If you’ve experimented with Scrum before, you’re likely familiar with the Scrum Master and Product Owner roles. In case you’re not, here’s a quick breakdown: the Scrum Masters are responsible for improving and maximizing the productivity of the Scrum Team. They have three essential priorities – support the Product Owner, support the Development Team, and support the Organization. The Product Owners are the customer representatives; they ensure that the team spends time building things that bring the most value to the organization.
These roles sound so deceivingly simple that sometimes a single person will try tackling both roles. This can happen in a ground-up implementation of Scrum when a Product Owner is never officially assigned to the team, like in startups or the digital agency world, leaving the Scrum Master to wear multiple hats. It can also happen when the team’s Scrum Master is also an individual contributor (for example, a full-time Developer) and simply too overwhelmed to focus on the Scrum process. In this case, the Product Owner may try to step up to lead the process and their own responsibilities. Regardless of the reason, when a team attempts to combine all duties into a single role, it seldom ends well.
Scrum Masters are part of the Scrum Team trinity, including the Scrum Master, Product Owner, and the Team. Scrum Masters play their part by ensuring that the entire team is familiar with the Scrum Guide, Scrum framework, and all the Scrum events. These methods provide a smooth delivery of all user stories, requests, incidents, and enhancement capabilities.
Great Scrum Masters spend a lot of time nurturing the skills they need to get really good at their work. In the Scrum Master job, there is a vital people component and an organizational component. Scrum Masters are like skilled engineers solving complex problems: their thinking and effort is around uncovering barriers and figuring out how to overcome them.
Product Owners are responsible for utilizing the team to ensure the correct product completes development. For that planning, they need a clear vision that emphasizes the product’s value. As a result, they develop the product vision using user stories, research, product and business requirements. The product backlog is a crucial component of Agile product development; thus, backlog management is the top activity of the Product Owner.
Furthermore, Product Owners are the first ones to get the release date. While Product Owners can’t single-handedly control the release of a product, they can call for the enactment, pause, or cancellation of the release.
Besides the different responsibilities of the Product Owner and Scrum Master, the skills needed to perform each role are also quite different. To manage and prioritize the backlog, the Product Owner needs to analyze market data and have domain expertise to make the right decisions. For the Scrum Master, people management skills such as resolving conflict or facilitating communication come to the forefront. Given the disparate priorities and abilities associated with each role, there is a solid reason the Scrum Guide separates the two. Imposing the responsibilities of both roles onto one person may be overwhelming and cause distress.
Now let’s go back to our question: Can the Scrum Master and Product Owner be the same person?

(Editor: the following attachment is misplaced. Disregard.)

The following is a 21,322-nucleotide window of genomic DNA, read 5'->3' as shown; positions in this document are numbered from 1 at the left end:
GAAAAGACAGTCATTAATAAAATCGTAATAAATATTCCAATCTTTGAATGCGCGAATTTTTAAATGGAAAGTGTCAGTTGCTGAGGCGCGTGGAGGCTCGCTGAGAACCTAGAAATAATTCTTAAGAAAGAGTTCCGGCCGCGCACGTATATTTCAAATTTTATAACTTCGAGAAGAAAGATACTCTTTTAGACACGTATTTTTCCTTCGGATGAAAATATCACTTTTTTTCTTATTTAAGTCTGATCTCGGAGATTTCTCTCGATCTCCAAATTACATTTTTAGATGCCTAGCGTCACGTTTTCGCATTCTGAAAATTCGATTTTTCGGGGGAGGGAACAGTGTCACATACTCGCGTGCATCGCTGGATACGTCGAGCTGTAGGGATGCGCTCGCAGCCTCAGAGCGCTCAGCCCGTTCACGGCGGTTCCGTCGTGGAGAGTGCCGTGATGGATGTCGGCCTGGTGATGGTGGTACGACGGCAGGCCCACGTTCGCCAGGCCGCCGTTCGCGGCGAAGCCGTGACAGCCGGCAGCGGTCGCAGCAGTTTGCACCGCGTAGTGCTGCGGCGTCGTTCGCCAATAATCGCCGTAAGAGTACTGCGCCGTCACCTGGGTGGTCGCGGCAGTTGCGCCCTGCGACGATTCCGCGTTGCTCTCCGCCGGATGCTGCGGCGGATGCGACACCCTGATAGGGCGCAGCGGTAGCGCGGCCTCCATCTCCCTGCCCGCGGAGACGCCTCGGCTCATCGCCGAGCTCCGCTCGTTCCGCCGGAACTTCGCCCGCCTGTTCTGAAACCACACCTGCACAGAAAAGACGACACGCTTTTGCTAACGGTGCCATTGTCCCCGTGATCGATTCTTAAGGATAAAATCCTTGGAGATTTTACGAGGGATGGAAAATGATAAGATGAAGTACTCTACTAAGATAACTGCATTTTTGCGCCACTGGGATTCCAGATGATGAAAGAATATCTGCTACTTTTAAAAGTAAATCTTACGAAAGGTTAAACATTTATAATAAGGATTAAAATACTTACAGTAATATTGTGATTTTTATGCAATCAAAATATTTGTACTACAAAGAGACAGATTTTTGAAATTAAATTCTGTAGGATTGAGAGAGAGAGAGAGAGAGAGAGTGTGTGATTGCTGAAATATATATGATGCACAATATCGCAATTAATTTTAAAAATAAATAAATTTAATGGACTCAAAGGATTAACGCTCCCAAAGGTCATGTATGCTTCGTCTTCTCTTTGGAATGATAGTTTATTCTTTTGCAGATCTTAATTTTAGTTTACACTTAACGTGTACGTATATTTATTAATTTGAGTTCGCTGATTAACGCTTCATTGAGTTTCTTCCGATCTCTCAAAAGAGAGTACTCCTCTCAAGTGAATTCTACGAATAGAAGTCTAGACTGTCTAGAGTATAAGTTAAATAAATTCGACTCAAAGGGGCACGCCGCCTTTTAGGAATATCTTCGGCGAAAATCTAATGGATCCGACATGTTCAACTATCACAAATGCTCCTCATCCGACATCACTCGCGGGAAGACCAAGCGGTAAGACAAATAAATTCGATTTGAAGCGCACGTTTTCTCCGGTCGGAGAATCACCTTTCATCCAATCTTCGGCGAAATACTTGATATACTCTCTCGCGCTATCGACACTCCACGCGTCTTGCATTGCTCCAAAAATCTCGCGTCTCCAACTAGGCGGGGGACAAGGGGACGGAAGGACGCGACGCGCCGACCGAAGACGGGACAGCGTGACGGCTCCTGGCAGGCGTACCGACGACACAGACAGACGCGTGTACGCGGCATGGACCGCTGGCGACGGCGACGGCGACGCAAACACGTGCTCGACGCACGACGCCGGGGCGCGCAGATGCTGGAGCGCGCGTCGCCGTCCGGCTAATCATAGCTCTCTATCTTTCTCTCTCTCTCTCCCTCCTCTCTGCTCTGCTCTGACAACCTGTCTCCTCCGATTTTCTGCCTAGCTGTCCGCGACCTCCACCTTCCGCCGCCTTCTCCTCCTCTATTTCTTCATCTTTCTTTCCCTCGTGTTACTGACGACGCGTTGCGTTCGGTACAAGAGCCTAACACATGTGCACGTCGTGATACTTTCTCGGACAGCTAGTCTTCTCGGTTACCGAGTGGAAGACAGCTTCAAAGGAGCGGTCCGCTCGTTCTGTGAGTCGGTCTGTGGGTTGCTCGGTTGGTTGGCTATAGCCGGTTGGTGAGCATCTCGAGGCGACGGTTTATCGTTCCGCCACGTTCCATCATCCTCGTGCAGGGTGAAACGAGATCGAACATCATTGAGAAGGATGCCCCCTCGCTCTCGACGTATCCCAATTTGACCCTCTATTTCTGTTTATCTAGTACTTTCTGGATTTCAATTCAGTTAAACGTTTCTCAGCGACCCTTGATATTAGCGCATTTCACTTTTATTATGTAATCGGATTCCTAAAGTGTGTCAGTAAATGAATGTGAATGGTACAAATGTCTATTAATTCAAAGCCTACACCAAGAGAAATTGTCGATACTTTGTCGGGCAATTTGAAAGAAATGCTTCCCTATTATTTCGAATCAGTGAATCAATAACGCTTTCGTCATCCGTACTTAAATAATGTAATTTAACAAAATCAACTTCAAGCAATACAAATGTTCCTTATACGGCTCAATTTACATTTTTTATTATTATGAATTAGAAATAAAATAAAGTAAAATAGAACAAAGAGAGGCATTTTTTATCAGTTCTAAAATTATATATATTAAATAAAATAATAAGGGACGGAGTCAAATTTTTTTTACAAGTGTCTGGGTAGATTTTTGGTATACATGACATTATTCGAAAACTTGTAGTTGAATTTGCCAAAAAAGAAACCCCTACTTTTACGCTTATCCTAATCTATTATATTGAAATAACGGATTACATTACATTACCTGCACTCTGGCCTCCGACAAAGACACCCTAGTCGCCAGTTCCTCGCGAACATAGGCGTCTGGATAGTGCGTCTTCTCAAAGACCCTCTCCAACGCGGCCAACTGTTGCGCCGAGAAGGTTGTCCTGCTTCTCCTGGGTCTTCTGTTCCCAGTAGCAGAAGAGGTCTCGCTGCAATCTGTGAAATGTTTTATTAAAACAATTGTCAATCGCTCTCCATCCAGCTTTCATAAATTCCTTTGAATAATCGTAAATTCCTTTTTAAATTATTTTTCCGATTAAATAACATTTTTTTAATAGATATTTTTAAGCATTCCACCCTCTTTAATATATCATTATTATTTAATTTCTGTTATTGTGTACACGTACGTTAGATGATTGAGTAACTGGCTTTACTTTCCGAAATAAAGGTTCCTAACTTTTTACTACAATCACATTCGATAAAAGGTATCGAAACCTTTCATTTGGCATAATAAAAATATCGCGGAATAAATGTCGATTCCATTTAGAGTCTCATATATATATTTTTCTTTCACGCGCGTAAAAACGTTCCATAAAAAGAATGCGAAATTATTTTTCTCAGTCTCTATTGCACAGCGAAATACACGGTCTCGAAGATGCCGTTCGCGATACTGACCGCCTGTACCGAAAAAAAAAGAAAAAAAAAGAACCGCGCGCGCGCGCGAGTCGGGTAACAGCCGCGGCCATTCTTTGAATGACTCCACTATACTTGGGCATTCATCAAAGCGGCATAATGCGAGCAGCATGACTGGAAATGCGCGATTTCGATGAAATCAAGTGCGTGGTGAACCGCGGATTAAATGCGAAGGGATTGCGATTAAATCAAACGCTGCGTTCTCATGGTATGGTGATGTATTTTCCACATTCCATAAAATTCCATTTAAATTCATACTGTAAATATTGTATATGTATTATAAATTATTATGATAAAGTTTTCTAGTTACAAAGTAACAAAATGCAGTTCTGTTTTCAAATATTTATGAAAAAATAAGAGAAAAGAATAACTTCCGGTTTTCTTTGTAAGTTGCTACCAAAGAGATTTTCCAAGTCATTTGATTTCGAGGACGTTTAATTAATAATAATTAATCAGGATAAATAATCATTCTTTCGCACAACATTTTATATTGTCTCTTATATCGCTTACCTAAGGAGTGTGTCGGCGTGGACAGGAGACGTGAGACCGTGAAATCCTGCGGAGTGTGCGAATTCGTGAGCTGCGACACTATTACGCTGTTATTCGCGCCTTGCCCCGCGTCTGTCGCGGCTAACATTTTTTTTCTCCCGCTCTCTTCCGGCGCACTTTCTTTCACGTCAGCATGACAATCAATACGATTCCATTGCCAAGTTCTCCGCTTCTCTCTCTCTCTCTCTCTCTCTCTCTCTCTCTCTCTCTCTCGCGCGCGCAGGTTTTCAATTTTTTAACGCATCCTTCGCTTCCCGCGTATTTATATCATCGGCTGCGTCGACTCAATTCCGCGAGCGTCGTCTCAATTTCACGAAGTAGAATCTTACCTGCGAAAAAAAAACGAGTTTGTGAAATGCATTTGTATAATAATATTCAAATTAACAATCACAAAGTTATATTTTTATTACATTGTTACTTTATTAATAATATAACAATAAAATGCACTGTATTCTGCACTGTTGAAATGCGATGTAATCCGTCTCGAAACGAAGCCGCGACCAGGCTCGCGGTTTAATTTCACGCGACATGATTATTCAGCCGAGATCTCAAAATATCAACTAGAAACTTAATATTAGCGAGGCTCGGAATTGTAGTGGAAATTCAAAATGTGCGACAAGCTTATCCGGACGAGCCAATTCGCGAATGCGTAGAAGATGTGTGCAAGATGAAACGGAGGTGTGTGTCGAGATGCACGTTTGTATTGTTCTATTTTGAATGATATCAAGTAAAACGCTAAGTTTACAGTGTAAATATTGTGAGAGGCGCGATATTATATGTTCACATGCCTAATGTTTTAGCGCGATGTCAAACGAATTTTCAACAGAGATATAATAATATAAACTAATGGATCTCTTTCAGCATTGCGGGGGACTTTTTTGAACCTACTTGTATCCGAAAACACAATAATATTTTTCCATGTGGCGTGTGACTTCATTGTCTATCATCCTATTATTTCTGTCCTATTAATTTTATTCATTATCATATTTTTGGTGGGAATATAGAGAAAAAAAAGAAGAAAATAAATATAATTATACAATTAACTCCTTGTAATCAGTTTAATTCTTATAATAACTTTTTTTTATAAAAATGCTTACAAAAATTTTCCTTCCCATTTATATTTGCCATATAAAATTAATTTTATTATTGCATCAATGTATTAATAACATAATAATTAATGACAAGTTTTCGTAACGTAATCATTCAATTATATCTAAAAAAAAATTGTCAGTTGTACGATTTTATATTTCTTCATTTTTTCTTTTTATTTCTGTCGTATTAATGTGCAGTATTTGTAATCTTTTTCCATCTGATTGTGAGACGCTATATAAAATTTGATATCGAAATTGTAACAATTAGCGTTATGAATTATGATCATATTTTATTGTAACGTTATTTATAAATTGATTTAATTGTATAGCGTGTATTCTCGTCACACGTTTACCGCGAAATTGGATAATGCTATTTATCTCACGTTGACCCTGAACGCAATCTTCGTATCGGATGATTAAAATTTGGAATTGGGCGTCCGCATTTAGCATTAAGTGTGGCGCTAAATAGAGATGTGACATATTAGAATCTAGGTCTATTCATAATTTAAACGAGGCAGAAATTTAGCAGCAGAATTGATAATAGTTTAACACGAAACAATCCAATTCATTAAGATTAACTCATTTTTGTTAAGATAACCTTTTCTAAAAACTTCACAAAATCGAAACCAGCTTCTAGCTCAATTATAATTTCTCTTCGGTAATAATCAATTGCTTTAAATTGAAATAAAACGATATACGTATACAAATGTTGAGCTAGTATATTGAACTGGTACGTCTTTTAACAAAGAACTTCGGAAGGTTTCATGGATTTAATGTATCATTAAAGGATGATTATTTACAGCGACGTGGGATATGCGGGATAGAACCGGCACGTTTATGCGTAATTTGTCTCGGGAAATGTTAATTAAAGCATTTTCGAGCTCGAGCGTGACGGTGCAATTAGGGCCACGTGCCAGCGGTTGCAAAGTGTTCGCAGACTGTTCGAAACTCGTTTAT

The answer is that they can, short-term, but they shouldn’t. The Scrum Master and Product Owner should always be separate roles, as they are full-time roles. Of course, there are exceptions to the norm, and one person could do both roles, but we need to bear in mind that many teams split these jobs out for a good reason. Combining the posts might be necessary short-term but, in reality, may not be sustainable for long periods. We shouldn’t burden one exceptional person to do two jobs at a subpar level.
Here are a few reasons why having different persons for each role is beneficial to a business. First, when Scrum Masters act as Product Owners, they don’t have the same access to customer feedback. Without this data, it’s challenging to create products that fulfill the customers’ needs and goals. One could spend all this time creating products that the customers don’t like or aren’t what they expect.
The next issue is that when Product Owners act as Scrum Masters, they take on new responsibilities that devalue their original ones. If they’re taking time to perform Scrum Master duties, they’ll have to cut corners when creating the product backlog and managing the development process. There’ll be less room for innovation and more focus on completing tasks before deadlines. Since the Product Owner has too much on their plate, the product’s value will begin to suffer.
When the Product Owner acts as Scrum Master, the solution is to find a new Scrum Master inside the team who can dedicate time to the role. Placing trust in our team is a great way to show leadership, and we might be surprised by their capabilities. Not only does this free the Product Owner from managing the Scrum process, but it also helps create a healthy tension between Scrum Masters and Product Owners.
When the Scrum Master is filling in the Product Owner’s responsibilities, the simplest solution can be to free the individual of their Scrum Master responsibilities, allowing them to focus on the Product Owner role entirely. This, of course, only works if the individual is interested in the Product Owner career path.The Scrum Master and the Product Owner roles are complex. If both of these voices reside in a single person, it will confuse the team. We won’t have that check and balance, and we’re going to end up underperforming – this thought would be daunting for anyone on the team. Single Product Owner; Single Scrum Master – let’s try not to blend them in the same person.